Wolfgang Smith graduated at age 18 from Cornell University with a B.A. in mathematics, physics, and philosophy. Two years later he took an M.S. in theoretical physics at Purdue University, following which he joined the aerodynamics group at Bell Aircraft Corporation. He was the first to investigate the effect of a foreign gas on aerodynamic heating, and his papers on the effect of diffusion fields provided the key to the solution of the re-entry problem for space flight. After receiving a Ph.D. in mathematics from Columbia University, Dr. Smith held professorial positions at M.I.T., U.C.L.A., and Oregon State University till his retirement in 1992. He has published extensively on mathematical topics relating to algebraic and differential topology.
From the start, however, Smith has evinced a dominant interest in metaphysics and theology. Early in life he acquired a taste for Plato and the Neoplatonists, and sojourned in India to gain acquaintance with the Vedantic tradition. Later he devoted himself to the study of theology, and began his career as a Catholic metaphysical author. Besides contributing numerous articles to scholarly journals, Dr. Smith has authored three books: Cosmos and Transcendence (1984), Teilhardism and the New Religion (1988), and The Quantum Enigma (1995).
Inner Explorations: Tell us what motivated you to write on philosophical subjects.
Wolfgang Smith: More than anything else, it was the recognition that science is a doubled-edged sword. On the one hand there is scientific truth, a bona fide knowledge of a special kind; but that knowledge is accompanied in practice by a syndrome of philosophic assumptions which are generally mistaken for scientific truths. It became clear to me, moreover, in light of the metaphysical traditions, that these scientistic beliefs (as I call them) tend to be spurious, and deleterious to our spiritual well-being. I became convinced, in fact, that the spiritual and moral decline of modern civilization--our estrangement from spiritual reality--is due in no small measure to the scientistic world-view which has been foisted upon us in the name of science. I therefore made it my business to detect and expose the principal scientistic dogmas affecting contemporary civilization.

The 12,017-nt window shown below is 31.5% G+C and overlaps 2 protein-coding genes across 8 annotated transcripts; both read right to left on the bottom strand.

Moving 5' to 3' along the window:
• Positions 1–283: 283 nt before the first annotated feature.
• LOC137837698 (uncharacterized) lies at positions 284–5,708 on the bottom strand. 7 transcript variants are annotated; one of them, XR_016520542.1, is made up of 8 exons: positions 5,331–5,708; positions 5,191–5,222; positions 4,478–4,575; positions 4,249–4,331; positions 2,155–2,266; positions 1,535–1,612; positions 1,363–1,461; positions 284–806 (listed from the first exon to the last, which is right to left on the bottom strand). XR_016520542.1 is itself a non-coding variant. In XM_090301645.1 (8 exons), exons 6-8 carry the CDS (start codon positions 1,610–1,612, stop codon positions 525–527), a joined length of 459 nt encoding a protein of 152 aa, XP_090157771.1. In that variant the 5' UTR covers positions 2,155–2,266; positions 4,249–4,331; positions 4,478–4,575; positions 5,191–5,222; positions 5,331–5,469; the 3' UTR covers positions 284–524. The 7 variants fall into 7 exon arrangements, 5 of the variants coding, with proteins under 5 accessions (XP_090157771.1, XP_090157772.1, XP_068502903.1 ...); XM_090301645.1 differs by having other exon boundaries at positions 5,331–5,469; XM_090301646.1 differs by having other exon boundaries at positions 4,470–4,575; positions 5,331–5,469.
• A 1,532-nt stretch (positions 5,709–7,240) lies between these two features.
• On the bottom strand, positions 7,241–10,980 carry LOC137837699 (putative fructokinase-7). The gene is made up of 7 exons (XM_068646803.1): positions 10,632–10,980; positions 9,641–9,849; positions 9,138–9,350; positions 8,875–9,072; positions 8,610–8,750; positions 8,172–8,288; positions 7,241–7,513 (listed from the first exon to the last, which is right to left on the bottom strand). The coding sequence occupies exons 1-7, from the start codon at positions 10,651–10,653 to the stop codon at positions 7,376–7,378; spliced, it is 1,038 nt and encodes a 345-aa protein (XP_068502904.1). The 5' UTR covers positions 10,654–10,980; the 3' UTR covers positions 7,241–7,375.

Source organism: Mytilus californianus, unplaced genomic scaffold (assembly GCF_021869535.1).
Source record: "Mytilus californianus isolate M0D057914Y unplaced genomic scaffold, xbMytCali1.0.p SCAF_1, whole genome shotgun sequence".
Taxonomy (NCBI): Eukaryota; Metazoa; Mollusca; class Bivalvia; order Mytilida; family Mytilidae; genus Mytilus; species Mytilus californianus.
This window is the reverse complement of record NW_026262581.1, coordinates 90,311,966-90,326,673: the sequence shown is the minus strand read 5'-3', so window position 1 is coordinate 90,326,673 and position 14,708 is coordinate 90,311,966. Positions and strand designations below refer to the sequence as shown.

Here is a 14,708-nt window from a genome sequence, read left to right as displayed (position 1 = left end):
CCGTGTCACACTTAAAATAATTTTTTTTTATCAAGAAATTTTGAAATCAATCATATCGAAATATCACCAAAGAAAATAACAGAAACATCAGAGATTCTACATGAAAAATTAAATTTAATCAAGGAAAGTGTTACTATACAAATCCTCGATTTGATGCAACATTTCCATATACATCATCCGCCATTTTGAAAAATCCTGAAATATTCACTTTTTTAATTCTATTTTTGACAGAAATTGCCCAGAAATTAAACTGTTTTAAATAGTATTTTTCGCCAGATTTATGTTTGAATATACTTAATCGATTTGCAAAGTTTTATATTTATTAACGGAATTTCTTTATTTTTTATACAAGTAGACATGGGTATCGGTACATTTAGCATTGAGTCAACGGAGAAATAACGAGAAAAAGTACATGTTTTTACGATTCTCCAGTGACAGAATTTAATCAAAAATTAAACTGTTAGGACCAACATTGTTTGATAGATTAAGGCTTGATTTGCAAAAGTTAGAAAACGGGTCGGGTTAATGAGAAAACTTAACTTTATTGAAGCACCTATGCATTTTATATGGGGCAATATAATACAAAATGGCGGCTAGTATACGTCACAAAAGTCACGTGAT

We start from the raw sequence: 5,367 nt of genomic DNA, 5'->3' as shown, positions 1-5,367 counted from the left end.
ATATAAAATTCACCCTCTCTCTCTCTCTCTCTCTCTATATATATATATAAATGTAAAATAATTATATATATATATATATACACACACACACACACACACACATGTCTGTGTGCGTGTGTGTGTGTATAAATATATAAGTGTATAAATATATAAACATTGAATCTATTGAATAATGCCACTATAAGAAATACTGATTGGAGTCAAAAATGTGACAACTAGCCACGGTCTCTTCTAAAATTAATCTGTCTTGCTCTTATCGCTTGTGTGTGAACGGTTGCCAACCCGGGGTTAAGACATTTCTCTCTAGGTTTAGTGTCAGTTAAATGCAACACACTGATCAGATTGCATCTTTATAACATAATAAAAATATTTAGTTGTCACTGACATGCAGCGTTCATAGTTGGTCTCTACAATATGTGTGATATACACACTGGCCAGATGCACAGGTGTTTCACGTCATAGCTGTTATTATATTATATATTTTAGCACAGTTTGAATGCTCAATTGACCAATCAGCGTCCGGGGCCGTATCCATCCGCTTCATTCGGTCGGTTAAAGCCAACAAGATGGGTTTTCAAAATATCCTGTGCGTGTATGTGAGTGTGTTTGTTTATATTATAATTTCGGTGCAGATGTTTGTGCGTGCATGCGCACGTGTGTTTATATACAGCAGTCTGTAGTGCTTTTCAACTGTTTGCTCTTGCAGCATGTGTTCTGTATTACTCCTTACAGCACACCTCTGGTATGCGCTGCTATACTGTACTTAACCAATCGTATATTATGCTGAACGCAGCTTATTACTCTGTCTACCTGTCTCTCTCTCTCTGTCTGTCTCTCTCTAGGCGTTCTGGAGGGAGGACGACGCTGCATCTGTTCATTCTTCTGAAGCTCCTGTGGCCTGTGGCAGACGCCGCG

IE: Can you give an example of a prominent scientistic belief?
WS: As a major example I would mention the Darwinian theory of evolution, which (contrary to official belief) is not in fact a scientific hypothesis corroborated by empirical facts, but a philosophic tenet masquerading in scientific garb. As one molecular biologist has put it, Darwinism is ultimately "no more and no less than the great cosmogenetic myth of the twentieth century." The genre of scientistic myth, however, is not limited to the sphere of biology; it is to be found even in the physical domain. When it comes to psychology and the social sciences, moreover, it appears that myth actually predominates. I have explained and documented these contentions in my first book.
IE: You allude to the philosophic traditions; could you tell us more about that.